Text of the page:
Funded by Awards for All, My Voice is a one-year project that aims to increase access to emotional and practical support for BME and LGBT survivors, improving their ability to cope with the impact of sexual violence.
Our team of BME & LGBT Champions will:
Identify needs from BME and LGBT survivors of sexual violence and abuse
Develop links with BME and LGBT people who have experienced sexual violence and abuse, and those who support them.
Work co-operatively with other organisations in order to develop service provision and good practice in Sussex
If you want to know more about our team of BME & LGBT Champions, please see their biographies
Take part in our research:
Are you a person or a supporter (e.g. partner, friend) of a BMER and/or LGBT person who has had experience of sexual violence?
Or maybe you’re a professional in Sussex that has offered support to BMER and LGBT survivors of sexual violence?
We want to hear from you about your experiences.
You can help us improve support services for LGBT and BMER people who have experienced sexual violence, by taking part in:
A survey for survivors and supporters (e.g. family members, partners, friends)
One-to-one interviews and focus groups for anyone who identifies as BMER and/or LGBT, about their experiences of accessing support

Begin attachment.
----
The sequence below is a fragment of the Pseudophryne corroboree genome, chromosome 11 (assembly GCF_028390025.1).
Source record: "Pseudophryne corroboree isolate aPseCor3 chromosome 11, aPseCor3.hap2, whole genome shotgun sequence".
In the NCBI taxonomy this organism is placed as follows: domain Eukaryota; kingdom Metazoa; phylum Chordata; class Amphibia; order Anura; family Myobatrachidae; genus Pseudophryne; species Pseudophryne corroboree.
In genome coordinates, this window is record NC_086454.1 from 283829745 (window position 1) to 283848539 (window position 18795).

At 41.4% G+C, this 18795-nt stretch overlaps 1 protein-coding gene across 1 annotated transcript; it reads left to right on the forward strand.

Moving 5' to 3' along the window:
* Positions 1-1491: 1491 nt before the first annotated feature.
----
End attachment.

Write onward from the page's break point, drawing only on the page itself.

If you want to take part, please email us at myvoice[at]survivorsnetwork.org.uk
Why do we need this project?
In Brighton & Hove 14% of people identify as LGBT, and 19% are from a BME background.
It is estimated that 20 to 40% of these individuals will have experienced sexual violence at some point in their lives but are far less likely than other members of the community to access support because of actual or perceived barriers in accessing the services (from "Sussex Uncovered" report, 2013; Brighton & Hove City Council Equality Statement, 2014). Monitoring of Survivors' Network clients shows that 10% of our clients described their sexuality as LGB, less than 1% identified as trans* and 8% stated their ethnicity as BME.
While no comprehensive research has been done on the local barriers specific to these groups, Survivors’ Network’s research (web survey and interviews) into the needs of trans* survivors (2014), reveals that 91% were worried that their gender identity would affect their experience of using support services. Indeed, many were afraid they would face repercussions from coming out or be discriminated against by workers, other service users and members of their own community.